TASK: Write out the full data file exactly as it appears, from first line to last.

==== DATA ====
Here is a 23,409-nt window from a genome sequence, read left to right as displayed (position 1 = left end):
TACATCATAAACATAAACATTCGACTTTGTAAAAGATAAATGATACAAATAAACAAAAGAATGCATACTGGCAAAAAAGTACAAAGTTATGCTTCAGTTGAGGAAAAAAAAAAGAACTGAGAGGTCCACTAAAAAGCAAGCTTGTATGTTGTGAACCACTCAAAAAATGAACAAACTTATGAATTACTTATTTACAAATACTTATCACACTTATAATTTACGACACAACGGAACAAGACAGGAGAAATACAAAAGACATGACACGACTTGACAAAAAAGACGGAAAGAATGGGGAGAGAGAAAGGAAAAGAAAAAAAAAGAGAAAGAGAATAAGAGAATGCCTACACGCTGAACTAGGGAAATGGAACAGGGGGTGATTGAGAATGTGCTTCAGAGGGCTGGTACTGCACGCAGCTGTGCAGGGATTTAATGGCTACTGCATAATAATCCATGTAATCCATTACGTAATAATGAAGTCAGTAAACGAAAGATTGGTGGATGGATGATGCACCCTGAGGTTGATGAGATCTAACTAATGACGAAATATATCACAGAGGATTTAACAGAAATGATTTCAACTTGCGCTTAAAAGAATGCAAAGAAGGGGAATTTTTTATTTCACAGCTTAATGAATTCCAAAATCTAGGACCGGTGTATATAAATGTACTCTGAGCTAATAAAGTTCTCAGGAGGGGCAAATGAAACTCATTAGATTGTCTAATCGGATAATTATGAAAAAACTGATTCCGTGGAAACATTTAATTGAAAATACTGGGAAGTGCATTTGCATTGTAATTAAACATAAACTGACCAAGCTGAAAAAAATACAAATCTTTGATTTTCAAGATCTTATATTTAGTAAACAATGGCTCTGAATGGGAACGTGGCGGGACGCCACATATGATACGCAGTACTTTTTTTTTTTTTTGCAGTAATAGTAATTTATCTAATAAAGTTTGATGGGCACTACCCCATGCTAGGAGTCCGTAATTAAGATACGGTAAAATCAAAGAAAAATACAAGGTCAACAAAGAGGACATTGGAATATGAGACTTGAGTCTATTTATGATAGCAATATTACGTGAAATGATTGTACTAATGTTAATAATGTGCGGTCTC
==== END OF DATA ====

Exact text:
Here is a 23,409-nt window from a genome sequence, read left to right as displayed (position 1 = left end):
TACATCATAAACATAAACATTCGACTTTGTAAAAGATAAATGATACAAATAAACAAAAGAATGCATACTGGCAAAAAAGTACAAAGTTATGCTTCAGTTGAGGAAAAAAAAAAGAACTGAGAGGTCCACTAAAAAGCAAGCTTGTATGTTGTGAACCACTCAAAAAATGAACAAACTTATGAATTACTTATTTACAAATACTTATCACACTTATAATTTACGACACAACGGAACAAGACAGGAGAAATACAAAAGACATGACACGACTTGACAAAAAAGACGGAAAGAATGGGGAGAGAGAAAGGAAAAGAAAAAAAAAGAGAAAGAGAATAAGAGAATGCCTACACGCTGAACTAGGGAAATGGAACAGGGGGTGATTGAGAATGTGCTTCAGAGGGCTGGTACTGCACGCAGCTGTGCAGGGATTTAATGGCTACTGCATAATAATCCATGTAATCCATTACGTAATAATGAAGTCAGTAAACGAAAGATTGGTGGATGGATGATGCACCCTGAGGTTGATGAGATCTAACTAATGACGAAATATATCACAGAGGATTTAACAGAAATGATTTCAACTTGCGCTTAAAAGAATGCAAAGAAGGGGAATTTTTTATTTCACAGCTTAATGAATTCCAAAATCTAGGACCGGTGTATATAAATGTACTCTGAGCTAATAAAGTTCTCAGGAGGGGCAAATGAAACTCATTAGATTGTCTAATCGGATAATTATGAAAAAACTGATTCCGTGGAAACATTTAATTGAAAATACTGGGAAGTGCATTTGCATTGTAATTAAACATAAACTGACCAAGCTGAAAAAAATACAAATCTTTGATTTTCAAGATCTTATATTTAGTAAACAATGGCTCTGAATGGGAACGTGGCGGGACGCCACATATGATACGCAGTACTTTTTTTTTTTTTTGCAGTAATAGTAATTTATCTAATAAAGTTTGATGGGCACTACCCCATGCTAGGAGTCCGTAATTAAGATACGGTAAAATCAAAGAAAAATACAAGGTCAACAAAGAGGACATTGGAATATGAGACTTGAGTCTATTTATGATAGCAATATTACGTGAAATGATTGTACTAATGTTAATAATGTGCGGTCTC